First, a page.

Is your iPhone secure enough? Even though Apple offers plenty of security tools out of the box, there are ways advertisers and malicious actors can still track your activity and personal data. Fortunately, you can plug these privacy holes with third-party apps.
You can ramp up security on your iPhone and build a higher wall to shield your identity in a few clicks. Whether you want to crack down on sneaky hidden trackers or clean up the crumbs of information you leave behind when you surf the web, the App Store has you covered. Here are the best privacy iPhone apps to get started.
Reduce your digital footprint and block trackers
Jumbo (opens in new tab) is a one-stop privacy assistant for your iPhone. The app brings a host of handy security tools your phone lacks, and it helps you ward off a range of common online attacks.
One of Jumbo’s highlights is that it allows you to keep your online reputation in check. It does so by letting you review your old posts on social media sites like Facebook and Twitter, and delete the ones you no longer want out there. If you don’t want to wipe your teen posts for nostalgia’s sake, you have the option to archive them with Jumbo. On platforms such as YouTube, Jumbo can automatically clear your browsing history after a certain period of time.
Most apps on your phone come packed with tiny trackers that beam across information about what you do on its services. Jumbo cuts its links to servers, thereby preventing them from snooping on your activities. It can also tell you if your Wi-Fi is secure and ensure you for identity theft.
Jumbo is free for the first week, but you’ll have to pay $99 a year afterwards.
Better encrypt your internet traffic
Whenever you punch in a web address or use an online app, your phone activates an internet module known as the DNS. Its job is to convert the human-readable URL (www.laptopmag.com) into the computer’s language of numbers (22.214.171.124). This number enables your device to track down the specific server where the website is stored.
However, the DNS is one of the most vulnerable links in the web chain. Internet providers and hackers can intercept this channel to know which links you’ve been visiting and use that information to construct a dossier on you for advertising.
Cloudflare’s 126.96.36.199 app (opens in new tab) encrypts your DNS and the traffic leaving your phone. If you subscribe to the $4.99 monthly premium plan, this app will also route your data through optimized servers that boost your browsing speeds by 20-30%.
Get alerted when your data is leaked
We create and manage unique profiles on dozens of apps. The Lookout app (opens in new tab) makes sure none of these have been compromised and alerts you before anyone can misuse it.
As its name suggests, Lookout actively scans the web’s deepest trenches and stays on the lookout for data breaches. You can set it to monitor the services you rely on and get timely alerts for them. In addition to your login credentials, Lookout keeps an eye out on data broker servers to check if your personal and financial information is up for sale on the internet.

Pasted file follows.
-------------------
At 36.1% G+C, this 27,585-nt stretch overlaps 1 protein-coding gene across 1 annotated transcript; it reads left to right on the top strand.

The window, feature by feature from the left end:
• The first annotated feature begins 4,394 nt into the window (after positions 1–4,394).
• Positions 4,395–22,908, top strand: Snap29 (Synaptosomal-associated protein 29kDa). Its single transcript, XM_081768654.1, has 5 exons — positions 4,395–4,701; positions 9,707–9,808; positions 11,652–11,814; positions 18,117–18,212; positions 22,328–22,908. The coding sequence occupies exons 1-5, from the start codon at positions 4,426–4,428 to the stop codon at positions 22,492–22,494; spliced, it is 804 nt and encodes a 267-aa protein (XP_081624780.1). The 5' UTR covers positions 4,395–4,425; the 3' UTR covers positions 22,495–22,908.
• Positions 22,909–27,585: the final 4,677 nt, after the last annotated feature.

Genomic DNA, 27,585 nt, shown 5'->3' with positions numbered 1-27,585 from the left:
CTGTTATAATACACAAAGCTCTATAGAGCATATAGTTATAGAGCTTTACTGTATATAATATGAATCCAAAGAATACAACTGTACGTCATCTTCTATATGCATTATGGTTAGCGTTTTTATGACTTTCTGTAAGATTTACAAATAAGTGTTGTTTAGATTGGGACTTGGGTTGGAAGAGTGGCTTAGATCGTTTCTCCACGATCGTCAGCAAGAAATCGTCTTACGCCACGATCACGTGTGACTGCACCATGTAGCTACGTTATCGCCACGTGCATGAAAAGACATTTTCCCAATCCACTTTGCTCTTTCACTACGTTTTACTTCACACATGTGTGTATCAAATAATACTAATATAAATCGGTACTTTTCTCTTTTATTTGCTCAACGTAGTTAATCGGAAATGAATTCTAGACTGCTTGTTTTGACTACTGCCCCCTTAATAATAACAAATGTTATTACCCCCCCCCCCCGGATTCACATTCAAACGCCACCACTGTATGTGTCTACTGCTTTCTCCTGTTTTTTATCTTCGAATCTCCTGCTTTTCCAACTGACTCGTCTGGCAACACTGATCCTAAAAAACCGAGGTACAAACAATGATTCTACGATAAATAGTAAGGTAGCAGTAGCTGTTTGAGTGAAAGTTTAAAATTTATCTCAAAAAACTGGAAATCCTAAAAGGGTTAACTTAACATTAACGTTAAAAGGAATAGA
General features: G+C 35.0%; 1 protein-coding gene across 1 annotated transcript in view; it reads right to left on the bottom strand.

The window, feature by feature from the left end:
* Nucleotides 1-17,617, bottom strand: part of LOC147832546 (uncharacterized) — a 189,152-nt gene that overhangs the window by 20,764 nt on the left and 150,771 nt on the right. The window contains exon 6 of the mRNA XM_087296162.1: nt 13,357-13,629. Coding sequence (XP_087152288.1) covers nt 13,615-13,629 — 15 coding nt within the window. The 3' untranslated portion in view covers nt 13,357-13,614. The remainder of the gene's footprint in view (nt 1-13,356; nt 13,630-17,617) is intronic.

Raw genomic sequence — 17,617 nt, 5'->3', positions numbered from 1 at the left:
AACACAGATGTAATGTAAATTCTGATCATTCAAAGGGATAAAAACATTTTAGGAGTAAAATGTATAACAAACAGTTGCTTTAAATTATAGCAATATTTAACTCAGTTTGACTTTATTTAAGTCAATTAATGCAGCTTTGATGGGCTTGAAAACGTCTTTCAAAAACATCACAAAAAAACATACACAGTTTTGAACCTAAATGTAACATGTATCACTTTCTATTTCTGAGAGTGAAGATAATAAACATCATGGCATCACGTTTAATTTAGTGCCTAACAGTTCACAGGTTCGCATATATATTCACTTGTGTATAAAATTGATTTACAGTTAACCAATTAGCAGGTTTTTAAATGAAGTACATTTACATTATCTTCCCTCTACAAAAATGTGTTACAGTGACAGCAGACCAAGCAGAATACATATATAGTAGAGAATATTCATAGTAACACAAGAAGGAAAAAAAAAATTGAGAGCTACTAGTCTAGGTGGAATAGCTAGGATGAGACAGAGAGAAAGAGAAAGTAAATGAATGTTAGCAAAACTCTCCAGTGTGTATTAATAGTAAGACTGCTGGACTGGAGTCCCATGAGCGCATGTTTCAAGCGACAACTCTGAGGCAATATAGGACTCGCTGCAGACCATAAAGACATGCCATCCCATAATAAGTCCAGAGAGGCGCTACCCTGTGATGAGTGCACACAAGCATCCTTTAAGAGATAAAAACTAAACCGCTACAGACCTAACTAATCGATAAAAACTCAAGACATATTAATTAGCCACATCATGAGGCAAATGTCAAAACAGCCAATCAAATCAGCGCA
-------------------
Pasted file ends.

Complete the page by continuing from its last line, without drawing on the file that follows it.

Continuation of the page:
Lookout is equipped with a few more tools that come in handy in an emergency. It can send a digital flare, which includes your whereabouts, to your loved ones when your phone is low on battery. In the event of identity theft, you can contact Lookout’s 24/7 restoration experts, who can help you recover and restore your accounts.
Lookout watches breaches for your personal credentials for free. For the rest of the features, you’ll have to pay for the premium subscriptions, which start at $4.99 a month.
Browse like no one’s watching
Going incognito doesn’t guarantee anonymity on your browser. Websites take advantage of a variety of covert methods to follow you across the web and collect your data. The DuckDuckGo browser (opens in new tab) can save you from most of these tricks.
DuckDuckGo scans each site’s quality of user privacy and assigns them a grade. For the ones with “A” ratings, you have nothing to worry about. The app automatically bans the rest from sticking trackers on your back. It also runs pages with outdated protections through encrypted connections so that no one can watch your movements. Plus, with a tap of a button, you can instantly kill all the browsing data and tabs from your current session before exiting the app.
Add an extra layer of security to your accounts
Toggling on two-factor authentication adds an extra layer of security to your accounts. But if you’re doing it through SMS, you’re probably setting your identity up for cyber theft. It’s increasingly easier for hackers to spoof and intercept your text messages and break into your profiles despite the two-factor authentication firewall. Instead, you need to set up an authenticator app.
The process to use authenticator apps is identical to one-time SMS codes. Except in the former’s case, you’ll visit an app to copy the code. Since such apps generate new codes every few seconds, they’re safer against targeted breaches. You can configure as many profiles as you want, and the authenticator app will periodically create unique codes for them.
You’ll find tons of authenticator apps on the App Store, but Microsoft Authenticator (opens in new tab) is the one we recommend. On Microsoft Authenticator, you don’t even have to copy the code. You can simply approve the log-in request on your iPhone.